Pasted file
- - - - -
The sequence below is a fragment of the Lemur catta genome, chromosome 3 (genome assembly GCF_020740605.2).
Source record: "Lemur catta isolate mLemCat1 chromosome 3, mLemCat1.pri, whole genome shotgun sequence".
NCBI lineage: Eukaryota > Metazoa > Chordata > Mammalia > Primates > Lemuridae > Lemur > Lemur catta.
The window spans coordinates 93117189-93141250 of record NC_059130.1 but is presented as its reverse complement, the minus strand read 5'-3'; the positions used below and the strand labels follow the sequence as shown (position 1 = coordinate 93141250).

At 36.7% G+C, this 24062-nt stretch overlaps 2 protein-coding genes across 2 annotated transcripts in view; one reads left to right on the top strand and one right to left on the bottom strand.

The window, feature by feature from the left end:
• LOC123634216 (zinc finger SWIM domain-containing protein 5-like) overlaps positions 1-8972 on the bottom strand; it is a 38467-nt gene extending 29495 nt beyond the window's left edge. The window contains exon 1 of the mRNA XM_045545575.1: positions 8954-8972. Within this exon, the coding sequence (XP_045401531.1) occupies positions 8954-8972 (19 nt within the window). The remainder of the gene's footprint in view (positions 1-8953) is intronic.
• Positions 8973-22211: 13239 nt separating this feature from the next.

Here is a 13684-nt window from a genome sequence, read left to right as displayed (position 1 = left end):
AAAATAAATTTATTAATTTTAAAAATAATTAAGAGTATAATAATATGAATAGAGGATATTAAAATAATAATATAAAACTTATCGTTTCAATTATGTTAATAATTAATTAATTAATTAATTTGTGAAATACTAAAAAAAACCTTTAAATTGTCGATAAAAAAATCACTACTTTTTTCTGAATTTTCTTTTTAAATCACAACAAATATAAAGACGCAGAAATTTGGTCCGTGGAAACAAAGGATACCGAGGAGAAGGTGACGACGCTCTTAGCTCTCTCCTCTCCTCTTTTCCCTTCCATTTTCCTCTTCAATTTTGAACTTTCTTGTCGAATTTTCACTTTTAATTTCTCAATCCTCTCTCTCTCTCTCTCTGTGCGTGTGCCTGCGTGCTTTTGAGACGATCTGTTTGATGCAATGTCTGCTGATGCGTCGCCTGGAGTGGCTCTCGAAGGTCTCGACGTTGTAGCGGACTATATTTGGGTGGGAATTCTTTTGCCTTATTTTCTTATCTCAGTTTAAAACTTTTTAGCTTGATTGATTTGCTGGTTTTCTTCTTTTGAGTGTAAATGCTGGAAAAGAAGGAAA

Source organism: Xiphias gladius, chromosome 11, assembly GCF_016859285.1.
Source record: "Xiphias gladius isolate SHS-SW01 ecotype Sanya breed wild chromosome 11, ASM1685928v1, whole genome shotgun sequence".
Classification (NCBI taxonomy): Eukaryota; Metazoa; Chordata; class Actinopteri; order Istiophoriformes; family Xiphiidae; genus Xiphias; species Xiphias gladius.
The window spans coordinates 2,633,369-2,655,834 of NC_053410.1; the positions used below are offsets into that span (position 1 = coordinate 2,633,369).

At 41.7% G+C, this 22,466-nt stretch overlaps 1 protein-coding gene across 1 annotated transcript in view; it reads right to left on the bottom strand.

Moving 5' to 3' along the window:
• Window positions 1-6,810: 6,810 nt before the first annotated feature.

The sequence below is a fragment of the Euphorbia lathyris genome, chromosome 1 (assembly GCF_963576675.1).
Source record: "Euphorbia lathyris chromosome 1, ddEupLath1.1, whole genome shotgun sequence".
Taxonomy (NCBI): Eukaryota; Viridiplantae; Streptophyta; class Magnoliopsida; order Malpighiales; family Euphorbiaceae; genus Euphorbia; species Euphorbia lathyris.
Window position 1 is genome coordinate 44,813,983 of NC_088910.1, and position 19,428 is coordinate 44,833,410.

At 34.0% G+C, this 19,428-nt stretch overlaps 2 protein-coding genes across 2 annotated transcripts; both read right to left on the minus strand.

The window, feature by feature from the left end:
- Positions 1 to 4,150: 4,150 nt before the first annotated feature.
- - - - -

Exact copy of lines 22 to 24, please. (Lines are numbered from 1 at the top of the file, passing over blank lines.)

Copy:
At 34.0% G+C, this 19,428-nt stretch overlaps 2 protein-coding genes across 2 annotated transcripts; both read right to left on the minus strand.

The window, feature by feature from the left end:
- Positions 1 to 4,150: 4,150 nt before the first annotated feature.